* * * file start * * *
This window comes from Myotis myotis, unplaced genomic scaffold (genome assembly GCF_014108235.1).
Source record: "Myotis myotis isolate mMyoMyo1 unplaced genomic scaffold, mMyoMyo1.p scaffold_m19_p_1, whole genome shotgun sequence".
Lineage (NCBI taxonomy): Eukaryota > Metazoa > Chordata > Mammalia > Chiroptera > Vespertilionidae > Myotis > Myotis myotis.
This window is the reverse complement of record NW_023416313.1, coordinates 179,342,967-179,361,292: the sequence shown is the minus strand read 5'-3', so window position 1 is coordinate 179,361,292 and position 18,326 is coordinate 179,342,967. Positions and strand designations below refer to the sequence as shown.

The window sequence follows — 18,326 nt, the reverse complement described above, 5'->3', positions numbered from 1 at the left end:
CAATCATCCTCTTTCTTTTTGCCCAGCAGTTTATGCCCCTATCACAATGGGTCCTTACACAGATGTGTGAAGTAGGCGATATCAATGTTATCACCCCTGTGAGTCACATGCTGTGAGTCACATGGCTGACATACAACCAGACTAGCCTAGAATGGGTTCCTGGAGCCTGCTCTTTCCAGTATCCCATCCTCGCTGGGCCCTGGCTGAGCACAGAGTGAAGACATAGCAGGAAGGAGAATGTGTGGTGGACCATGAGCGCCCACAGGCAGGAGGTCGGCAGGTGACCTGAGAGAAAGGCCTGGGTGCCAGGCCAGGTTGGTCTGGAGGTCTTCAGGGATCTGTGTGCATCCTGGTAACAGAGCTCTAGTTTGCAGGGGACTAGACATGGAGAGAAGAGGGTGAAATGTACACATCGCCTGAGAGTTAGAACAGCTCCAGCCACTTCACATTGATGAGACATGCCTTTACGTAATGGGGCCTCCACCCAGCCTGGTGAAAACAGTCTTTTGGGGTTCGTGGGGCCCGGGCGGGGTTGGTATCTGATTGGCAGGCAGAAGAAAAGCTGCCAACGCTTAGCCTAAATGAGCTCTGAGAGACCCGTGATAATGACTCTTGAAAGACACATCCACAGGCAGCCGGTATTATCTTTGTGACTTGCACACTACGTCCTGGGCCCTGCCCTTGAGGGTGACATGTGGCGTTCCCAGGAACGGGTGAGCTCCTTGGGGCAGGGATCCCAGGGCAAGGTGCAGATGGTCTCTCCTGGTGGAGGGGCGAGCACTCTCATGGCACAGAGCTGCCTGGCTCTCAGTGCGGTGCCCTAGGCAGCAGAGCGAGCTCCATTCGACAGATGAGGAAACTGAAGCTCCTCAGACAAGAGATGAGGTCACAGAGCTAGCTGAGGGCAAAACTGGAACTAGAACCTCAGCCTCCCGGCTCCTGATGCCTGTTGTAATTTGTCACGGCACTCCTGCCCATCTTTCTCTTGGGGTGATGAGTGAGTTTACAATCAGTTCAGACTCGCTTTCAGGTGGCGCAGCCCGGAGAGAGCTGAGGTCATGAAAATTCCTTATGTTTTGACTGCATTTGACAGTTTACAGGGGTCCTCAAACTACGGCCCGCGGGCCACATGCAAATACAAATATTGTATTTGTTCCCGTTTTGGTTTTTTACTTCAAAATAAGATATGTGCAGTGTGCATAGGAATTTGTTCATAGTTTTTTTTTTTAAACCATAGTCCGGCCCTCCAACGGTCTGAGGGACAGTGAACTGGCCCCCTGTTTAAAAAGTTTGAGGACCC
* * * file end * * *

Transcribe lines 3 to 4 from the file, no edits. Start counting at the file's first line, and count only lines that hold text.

Lineage (NCBI taxonomy): Eukaryota > Metazoa > Chordata > Mammalia > Chiroptera > Vespertilionidae > Myotis > Myotis myotis.
This window is the reverse complement of record NW_023416313.1, coordinates 179,342,967-179,361,292: the sequence shown is the minus strand read 5'-3', so window position 1 is coordinate 179,361,292 and position 18,326 is coordinate 179,342,967. Positions and strand designations below refer to the sequence as shown.